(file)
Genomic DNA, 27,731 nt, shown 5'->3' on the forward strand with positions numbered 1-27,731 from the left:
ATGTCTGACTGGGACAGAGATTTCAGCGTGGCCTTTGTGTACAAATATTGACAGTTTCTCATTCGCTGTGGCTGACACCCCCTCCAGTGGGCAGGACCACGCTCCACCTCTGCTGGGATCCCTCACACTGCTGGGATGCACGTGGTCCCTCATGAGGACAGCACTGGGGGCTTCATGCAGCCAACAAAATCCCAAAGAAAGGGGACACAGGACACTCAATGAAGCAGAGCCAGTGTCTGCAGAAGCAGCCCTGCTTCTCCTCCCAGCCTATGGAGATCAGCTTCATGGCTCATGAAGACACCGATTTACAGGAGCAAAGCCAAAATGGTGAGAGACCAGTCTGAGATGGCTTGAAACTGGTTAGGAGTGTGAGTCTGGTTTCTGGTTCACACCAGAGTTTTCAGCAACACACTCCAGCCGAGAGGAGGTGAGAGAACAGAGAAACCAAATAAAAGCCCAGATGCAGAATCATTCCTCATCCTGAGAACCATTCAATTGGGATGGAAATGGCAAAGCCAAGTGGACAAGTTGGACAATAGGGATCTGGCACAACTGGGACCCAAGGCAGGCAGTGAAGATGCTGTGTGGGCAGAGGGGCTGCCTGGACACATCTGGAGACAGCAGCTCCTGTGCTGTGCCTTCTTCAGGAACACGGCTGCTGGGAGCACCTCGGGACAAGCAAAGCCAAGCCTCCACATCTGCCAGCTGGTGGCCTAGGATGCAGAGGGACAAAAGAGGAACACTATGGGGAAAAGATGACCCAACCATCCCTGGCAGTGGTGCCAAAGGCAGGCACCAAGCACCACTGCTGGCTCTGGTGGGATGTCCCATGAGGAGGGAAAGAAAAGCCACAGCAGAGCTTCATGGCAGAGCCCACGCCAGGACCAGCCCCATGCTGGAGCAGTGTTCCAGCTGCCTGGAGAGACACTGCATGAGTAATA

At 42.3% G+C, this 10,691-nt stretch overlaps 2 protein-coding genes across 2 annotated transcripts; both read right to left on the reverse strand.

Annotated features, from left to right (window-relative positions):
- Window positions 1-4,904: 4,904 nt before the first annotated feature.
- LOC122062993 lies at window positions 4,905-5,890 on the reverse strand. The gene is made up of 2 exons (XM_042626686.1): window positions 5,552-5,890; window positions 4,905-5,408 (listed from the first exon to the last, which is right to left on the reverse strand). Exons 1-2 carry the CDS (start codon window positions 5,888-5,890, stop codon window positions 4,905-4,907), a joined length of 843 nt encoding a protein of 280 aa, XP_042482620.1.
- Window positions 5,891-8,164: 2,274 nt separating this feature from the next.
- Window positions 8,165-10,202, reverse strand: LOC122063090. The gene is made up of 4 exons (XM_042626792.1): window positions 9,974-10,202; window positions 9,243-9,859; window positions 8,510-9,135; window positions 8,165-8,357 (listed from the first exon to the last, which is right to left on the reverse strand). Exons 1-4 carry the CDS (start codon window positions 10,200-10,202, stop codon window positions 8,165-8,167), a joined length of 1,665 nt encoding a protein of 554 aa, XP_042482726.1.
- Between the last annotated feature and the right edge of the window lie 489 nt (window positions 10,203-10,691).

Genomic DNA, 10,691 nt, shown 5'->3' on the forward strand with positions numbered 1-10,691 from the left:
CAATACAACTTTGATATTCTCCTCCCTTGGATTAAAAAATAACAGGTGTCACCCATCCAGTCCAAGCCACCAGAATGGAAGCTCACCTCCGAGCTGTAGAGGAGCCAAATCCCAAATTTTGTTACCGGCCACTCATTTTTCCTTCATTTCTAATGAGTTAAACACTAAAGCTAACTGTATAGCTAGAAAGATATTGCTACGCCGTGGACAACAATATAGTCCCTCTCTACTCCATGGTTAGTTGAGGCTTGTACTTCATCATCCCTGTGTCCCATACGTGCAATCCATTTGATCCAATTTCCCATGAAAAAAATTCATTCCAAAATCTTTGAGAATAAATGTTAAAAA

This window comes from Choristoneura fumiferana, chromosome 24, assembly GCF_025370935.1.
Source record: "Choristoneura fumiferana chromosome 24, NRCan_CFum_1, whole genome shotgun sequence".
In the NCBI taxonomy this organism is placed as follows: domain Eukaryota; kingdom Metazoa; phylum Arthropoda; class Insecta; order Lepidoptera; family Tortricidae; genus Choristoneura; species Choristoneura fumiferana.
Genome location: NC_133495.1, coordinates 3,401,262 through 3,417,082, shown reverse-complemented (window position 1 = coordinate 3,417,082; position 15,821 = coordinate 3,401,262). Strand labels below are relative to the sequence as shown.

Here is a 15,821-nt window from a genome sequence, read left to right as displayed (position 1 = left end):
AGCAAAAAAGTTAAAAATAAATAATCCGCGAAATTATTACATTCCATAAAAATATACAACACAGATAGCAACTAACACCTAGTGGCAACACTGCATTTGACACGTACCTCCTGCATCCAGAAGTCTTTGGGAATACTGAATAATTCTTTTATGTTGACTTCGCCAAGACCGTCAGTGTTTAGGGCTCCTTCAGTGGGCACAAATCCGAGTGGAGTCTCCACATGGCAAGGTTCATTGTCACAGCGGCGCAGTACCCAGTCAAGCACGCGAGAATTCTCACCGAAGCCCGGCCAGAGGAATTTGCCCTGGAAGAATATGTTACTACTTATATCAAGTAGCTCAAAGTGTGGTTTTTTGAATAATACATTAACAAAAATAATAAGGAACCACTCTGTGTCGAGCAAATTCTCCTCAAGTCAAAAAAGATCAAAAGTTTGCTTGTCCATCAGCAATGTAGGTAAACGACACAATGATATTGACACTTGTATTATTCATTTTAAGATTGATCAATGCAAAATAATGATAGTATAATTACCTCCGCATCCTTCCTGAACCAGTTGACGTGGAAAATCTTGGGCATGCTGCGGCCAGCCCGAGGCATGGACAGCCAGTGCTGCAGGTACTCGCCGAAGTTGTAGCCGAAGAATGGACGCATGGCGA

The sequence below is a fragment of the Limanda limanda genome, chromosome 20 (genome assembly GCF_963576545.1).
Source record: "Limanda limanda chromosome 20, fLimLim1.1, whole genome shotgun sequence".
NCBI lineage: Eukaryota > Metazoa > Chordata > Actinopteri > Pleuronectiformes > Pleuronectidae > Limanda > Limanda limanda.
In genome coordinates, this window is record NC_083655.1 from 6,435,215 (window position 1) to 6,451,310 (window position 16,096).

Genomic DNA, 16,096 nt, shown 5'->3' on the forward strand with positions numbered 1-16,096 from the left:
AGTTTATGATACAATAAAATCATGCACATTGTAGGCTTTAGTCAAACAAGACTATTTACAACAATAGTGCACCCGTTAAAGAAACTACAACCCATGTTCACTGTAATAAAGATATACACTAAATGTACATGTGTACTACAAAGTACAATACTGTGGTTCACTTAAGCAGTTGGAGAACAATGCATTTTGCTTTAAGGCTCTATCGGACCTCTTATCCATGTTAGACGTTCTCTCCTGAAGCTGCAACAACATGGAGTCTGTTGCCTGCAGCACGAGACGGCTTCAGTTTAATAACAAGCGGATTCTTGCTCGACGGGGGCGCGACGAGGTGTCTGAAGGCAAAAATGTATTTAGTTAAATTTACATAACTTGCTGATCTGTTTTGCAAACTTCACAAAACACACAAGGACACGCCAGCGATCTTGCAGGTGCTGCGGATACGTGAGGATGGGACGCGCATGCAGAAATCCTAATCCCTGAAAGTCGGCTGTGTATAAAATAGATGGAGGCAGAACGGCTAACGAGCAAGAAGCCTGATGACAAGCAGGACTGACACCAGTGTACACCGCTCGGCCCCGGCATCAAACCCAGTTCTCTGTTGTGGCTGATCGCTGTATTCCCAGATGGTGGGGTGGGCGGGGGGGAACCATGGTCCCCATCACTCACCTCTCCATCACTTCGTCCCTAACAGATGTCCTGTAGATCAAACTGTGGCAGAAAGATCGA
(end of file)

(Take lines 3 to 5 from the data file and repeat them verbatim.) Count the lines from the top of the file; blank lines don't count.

At 42.3% G+C, this 10,691-nt stretch overlaps 2 protein-coding genes across 2 annotated transcripts; both read right to left on the reverse strand.

Annotated features, from left to right (window-relative positions):
- Window positions 1-4,904: 4,904 nt before the first annotated feature.